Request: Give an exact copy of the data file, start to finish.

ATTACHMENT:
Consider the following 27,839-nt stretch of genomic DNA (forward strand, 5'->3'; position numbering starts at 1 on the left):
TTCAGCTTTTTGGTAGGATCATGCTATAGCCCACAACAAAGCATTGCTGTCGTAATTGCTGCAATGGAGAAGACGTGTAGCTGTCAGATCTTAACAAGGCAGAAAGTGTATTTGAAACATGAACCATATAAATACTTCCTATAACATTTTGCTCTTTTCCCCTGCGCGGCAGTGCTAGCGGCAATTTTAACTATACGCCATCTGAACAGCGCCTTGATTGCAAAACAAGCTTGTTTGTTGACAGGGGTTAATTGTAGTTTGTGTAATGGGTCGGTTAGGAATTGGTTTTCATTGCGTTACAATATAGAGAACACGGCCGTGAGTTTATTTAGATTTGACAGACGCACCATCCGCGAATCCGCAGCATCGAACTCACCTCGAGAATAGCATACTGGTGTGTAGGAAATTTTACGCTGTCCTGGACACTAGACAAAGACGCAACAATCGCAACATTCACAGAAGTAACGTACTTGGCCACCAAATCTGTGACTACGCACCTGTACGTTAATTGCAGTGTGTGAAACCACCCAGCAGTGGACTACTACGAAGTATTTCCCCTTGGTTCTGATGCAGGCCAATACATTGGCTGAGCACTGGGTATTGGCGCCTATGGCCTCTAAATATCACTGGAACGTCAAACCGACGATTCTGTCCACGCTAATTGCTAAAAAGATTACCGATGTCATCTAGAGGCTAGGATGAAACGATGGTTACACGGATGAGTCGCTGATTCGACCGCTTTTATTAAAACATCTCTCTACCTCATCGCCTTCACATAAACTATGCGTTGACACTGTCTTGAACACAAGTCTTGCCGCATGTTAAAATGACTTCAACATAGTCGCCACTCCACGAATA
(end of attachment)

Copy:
Consider the following 27,839-nt stretch of genomic DNA (forward strand, 5'->3'; position numbering starts at 1 on the left):
TTCAGCTTTTTGGTAGGATCATGCTATAGCCCACAACAAAGCATTGCTGTCGTAATTGCTGCAATGGAGAAGACGTGTAGCTGTCAGATCTTAACAAGGCAGAAAGTGTATTTGAAACATGAACCATATAAATACTTCCTATAACATTTTGCTCTTTTCCCCTGCGCGGCAGTGCTAGCGGCAATTTTAACTATACGCCATCTGAACAGCGCCTTGATTGCAAAACAAGCTTGTTTGTTGACAGGGGTTAATTGTAGTTTGTGTAATGGGTCGGTTAGGAATTGGTTTTCATTGCGTTACAATATAGAGAACACGGCCGTGAGTTTATTTAGATTTGACAGACGCACCATCCGCGAATCCGCAGCATCGAACTCACCTCGAGAATAGCATACTGGTGTGTAGGAAATTTTACGCTGTCCTGGACACTAGACAAAGACGCAACAATCGCAACATTCACAGAAGTAACGTACTTGGCCACCAAATCTGTGACTACGCACCTGTACGTTAATTGCAGTGTGTGAAACCACCCAGCAGTGGACTACTACGAAGTATTTCCCCTTGGTTCTGATGCAGGCCAATACATTGGCTGAGCACTGGGTATTGGCGCCTATGGCCTCTAAATATCACTGGAACGTCAAACCGACGATTCTGTCCACGCTAATTGCTAAAAAGATTACCGATGTCATCTAGAGGCTAGGATGAAACGATGGTTACACGGATGAGTCGCTGATTCGACCGCTTTTATTAAAACATCTCTCTACCTCATCGCCTTCACATAAACTATGCGTTGACACTGTCTTGAACACAAGTCTTGCCGCATGTTAAAATGACTTCAACATAGTCGCCACTCCACGAATA